The first reviews are in for Martin Scorsese’s The Irishman, with critics raving that it is a masterpiece and surefire contender for a slew of
The Irishman premiered on Friday at the New York Film Festival, finally raising the curtain on the director’s long-awaited, 209-minute crime-drama opus.
Though the film’s genre and cast, including Robert De Niro, Al Pacino and Joe Pesci, has led some to expect a gangster thriller in the mold of GoodFellas or Casino, The Irishman is a more reflective, less flashy rumination on morality, violence and American power.
Through de-aging visual effects, the performances by De Niro, Pesci and Pacino span decades of their characters’ lives.
Robert De Niro (left) plays Frank Sheeran and Al Pachino (center) plays Jimmy Hoffa in the new Martin Scorcese crime-drama opus The Irishman, which uses digital de-aging
Robert De Niro along with the cast of The Irishman attend the 57th New York Film Festival
Left to right: Joe Pesci, Al Pacino, Martin Scorsese, Robert De Niro, and Harvey Keitel attend the premiere of The Irishman at the 57th New York Film Festival
The film’s debut has loomed like few other events on the film calendar, and a rare frenzy greeted it at Lincoln Center’s Alice Tully Hall. Reviews from critics were largely laudatory.
Based on Charles Brandt’s 2004 book I Heard You Paint Houses, a collection of recollections from the real-life figure Frank ‘The Irishman’ Sheeran, the movie has been in development, on and off, for more than a decade.
It stars De Niro as Sheeran, a mafia hitman and high-ranking Teamster official.
Shortly before his death, the real Sheeran confessed to killing Jimmy Hoffa (played here by Pacino) — a confession that remains in dispute, with Hoffa’s disappearance officially unsolved.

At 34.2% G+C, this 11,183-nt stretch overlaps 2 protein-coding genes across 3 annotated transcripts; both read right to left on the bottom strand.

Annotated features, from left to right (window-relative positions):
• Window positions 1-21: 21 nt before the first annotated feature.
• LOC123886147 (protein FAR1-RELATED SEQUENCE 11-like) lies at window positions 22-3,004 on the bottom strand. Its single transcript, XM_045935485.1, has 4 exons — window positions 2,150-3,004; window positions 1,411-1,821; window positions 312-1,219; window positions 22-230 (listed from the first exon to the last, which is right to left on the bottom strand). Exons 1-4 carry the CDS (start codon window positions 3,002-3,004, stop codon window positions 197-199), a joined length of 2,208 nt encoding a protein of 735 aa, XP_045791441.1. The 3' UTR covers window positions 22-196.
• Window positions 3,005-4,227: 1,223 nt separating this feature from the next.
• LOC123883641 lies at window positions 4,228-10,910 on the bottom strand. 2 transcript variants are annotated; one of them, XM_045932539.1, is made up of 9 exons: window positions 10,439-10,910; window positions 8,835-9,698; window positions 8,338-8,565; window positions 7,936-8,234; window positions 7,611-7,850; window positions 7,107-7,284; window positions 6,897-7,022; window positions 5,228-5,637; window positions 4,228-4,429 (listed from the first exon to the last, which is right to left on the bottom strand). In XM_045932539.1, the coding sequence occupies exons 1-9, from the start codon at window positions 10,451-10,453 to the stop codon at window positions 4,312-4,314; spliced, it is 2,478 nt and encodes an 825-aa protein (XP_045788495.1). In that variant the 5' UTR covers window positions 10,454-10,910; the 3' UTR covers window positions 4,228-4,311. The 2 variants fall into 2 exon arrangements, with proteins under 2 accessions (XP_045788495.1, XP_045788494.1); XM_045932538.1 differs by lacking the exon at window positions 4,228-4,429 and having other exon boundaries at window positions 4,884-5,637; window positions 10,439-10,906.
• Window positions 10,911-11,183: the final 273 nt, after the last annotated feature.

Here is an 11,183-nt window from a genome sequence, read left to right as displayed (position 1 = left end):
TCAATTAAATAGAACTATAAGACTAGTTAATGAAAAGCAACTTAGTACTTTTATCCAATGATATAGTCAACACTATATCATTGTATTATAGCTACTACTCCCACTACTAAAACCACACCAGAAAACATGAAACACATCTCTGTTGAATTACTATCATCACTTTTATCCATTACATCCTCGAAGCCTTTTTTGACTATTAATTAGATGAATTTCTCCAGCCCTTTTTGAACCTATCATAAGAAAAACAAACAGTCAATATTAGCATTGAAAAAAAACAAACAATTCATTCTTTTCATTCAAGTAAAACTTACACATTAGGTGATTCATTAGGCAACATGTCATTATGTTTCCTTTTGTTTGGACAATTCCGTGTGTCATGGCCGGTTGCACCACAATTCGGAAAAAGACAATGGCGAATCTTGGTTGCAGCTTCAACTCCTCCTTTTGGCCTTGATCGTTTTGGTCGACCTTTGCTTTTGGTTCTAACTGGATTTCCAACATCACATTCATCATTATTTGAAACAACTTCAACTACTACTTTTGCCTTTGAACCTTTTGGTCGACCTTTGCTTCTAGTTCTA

Pesci plays the mob boss Russell Bufalino, who takes Sheeran under his wing.
Joe Pesci as Russell Bufalino (left) and Robert De Niro as Frank Sheeran (right) in The Irishman
Ray Ramano (Bill Bufalino), Al Pacino (Jimmy Hoffa), and Robert De Niro (Frank Sheeran) are seen in a still from the new film The Irishman
Joe Pesci plays the mob boss Russell Bufalino, who takes Sheeran under his wing
The Irishman surveys Sheeran’s long life in crime. But where GoodFellas was glamorous, The Irishman is sober.
The new movie also suggests that the mob played a role in John F. Kennedy’s assassination, with a character saying at one point: ‘If they can whack a president, they can whack the president of a union.’
The film is one of Netflix’s biggest bets yet. It will air exclusively in theaters starting November 1, before being released on the streaming platform November 27.
Netflix plunked down $159 million to make The Irishman after other studios passed. Scorsese, speaking in a Q&A alongside cast and producers, said that Netflix was the only one willing to bankroll the movie.
‘We couldn’t get backing for years,’ Scorsese said. ‘It’s a costly experiment, but (Netflix chief content officer Ted Sarandos) and everyone at Netflix was like, ‘We’ll go with it.”
Scorsese called his film ‘an interesting hybrid’ as both something made for theaters and for watching at home.
‘All of us now are in an extraordinary time of change,’ Scorsese said. ‘But when it comes down to it, I felt – Bob (De Niro) felt – the picture had to be made for ourselves.’
Director Martin Scorsese attends The Irishman premiere at the 57th New York Film Festival
Scorcese, 76, said that Netflix was the only studio willing to foot the cost for the epic film
It’s a big statement for the 76-year-old director. Scorsese and his producers offered some impressive statistics on the movie’s scope: 108 days of shooting, 117 locations, 309 scenes.
The ambitious size of The Irishman is part of what scared away other studios, along with the expensive de-aging process used to make De Niro, Pesci and Pacino appear years younger in significant sections of the movie. Nine cameras were used to film those scenes.
Scorsese initially did a screen test and compared his digitally altered De Niro to the De Niro of GoodFellas. When the actor, 76, saw himself de-aged, he joked that he could extend his career another 30 years.
Scorsese described the intensive effects process as more than making their faces more youthful.
‘It isn’t just about noses and computer imagery, it’s about posture, it’s about movement, it’s about clouding the eyes,’ said Scorsese, noting that meant giving De Niro directions like reminding him that he had to stand up from a chair ‘like you’re 49.’
For many, the biggest excitement about The Irishman is seeing Scorsese and De Niro back together for the first time since 1995’s Casino.
Pesci has acted only a handful of times in the two decades since Lethal Weapon 4.
And even though many assume they’ve made numerous films together, this is Scorsese’s first movie with Pacino.
‘Finally,’ the director said.